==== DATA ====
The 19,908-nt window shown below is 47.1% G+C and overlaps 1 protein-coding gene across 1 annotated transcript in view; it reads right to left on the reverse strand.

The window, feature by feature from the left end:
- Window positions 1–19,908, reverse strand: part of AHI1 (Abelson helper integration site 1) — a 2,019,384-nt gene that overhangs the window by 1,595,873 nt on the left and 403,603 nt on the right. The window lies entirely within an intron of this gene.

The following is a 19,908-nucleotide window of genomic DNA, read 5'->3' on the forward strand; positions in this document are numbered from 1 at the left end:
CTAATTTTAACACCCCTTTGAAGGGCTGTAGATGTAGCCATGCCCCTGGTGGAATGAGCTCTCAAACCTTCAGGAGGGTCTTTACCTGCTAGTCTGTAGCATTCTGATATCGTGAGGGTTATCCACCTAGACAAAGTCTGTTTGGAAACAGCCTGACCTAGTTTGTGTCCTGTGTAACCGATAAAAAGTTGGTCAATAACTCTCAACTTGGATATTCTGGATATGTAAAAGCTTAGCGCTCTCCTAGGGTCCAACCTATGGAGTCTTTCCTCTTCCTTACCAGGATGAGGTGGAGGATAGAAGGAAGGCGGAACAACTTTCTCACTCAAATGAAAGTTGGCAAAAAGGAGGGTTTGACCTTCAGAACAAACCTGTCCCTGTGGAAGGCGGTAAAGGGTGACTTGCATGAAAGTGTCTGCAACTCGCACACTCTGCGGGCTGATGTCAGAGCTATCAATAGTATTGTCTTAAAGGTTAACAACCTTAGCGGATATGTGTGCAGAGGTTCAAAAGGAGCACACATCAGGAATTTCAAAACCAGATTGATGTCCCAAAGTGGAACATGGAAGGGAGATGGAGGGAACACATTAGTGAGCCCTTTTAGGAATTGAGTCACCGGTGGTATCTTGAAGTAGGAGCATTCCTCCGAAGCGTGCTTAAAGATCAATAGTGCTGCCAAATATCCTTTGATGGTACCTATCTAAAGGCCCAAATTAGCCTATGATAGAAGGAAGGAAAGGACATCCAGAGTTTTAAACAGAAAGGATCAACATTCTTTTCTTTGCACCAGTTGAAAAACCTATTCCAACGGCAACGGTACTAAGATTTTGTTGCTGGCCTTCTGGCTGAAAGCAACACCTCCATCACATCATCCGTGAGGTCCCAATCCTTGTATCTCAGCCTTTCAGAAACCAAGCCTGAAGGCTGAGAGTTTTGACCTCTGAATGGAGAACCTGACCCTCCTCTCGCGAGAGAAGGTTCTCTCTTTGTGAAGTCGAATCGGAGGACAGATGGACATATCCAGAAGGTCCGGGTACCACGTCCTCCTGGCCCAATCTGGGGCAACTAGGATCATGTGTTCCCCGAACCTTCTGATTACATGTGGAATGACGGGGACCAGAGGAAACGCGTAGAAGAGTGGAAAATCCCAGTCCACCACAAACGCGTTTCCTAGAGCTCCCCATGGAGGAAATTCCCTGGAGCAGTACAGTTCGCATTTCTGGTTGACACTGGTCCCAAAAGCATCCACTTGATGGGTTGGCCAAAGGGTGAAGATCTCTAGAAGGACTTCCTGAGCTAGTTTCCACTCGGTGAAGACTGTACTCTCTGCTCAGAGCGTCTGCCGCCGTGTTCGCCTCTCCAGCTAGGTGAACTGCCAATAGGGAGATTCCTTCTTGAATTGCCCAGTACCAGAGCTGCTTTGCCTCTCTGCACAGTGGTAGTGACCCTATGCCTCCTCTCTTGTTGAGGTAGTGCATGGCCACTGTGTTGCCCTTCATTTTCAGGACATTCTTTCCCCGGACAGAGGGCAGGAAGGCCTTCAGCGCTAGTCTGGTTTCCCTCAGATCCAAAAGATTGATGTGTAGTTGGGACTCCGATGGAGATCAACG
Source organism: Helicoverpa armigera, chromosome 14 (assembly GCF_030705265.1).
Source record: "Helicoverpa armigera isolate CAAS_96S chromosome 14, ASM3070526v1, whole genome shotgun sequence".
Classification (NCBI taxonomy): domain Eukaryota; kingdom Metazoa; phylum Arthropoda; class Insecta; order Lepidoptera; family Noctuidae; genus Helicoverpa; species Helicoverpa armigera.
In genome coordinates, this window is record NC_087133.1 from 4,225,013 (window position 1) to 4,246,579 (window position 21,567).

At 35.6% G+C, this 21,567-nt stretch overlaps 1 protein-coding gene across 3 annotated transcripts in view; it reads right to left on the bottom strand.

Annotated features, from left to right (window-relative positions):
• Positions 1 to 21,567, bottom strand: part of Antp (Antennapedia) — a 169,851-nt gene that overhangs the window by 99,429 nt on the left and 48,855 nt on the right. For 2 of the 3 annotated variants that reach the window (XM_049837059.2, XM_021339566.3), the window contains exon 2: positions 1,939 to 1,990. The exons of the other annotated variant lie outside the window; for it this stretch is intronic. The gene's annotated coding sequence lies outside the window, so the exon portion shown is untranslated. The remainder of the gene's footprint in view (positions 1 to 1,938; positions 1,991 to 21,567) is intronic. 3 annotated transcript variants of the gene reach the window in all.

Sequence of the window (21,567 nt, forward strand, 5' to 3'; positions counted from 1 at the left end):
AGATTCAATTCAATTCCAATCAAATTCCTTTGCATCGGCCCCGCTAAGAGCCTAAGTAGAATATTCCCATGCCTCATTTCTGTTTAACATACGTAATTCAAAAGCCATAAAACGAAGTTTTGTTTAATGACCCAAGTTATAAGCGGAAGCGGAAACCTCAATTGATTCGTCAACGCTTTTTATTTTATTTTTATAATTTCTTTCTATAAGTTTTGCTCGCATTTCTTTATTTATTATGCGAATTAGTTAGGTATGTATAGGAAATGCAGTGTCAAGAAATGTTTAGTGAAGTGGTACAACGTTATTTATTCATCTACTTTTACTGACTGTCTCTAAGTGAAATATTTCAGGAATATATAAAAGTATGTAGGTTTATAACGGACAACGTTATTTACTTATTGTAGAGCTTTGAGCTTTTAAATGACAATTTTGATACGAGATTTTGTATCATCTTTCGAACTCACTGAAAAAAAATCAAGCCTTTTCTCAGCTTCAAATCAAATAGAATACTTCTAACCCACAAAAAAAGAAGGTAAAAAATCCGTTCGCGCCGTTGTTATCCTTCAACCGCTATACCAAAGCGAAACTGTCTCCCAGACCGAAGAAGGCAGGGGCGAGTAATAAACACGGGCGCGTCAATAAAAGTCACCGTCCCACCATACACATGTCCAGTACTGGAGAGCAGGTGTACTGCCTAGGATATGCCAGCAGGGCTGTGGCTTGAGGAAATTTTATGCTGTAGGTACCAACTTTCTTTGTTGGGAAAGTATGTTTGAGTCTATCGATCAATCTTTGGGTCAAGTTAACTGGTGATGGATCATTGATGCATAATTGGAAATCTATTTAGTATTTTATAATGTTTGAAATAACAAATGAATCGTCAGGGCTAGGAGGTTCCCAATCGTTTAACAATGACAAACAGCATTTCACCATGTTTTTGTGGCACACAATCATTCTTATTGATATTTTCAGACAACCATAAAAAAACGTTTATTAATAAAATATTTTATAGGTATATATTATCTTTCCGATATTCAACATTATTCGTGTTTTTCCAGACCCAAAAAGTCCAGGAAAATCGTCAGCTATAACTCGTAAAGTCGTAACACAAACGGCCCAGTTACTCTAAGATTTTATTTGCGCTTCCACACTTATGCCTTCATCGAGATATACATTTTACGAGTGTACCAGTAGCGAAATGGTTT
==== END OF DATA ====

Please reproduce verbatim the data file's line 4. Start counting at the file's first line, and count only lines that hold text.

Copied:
The following is a 19,908-nucleotide window of genomic DNA, read 5'->3' on the forward strand; positions in this document are numbered from 1 at the left end: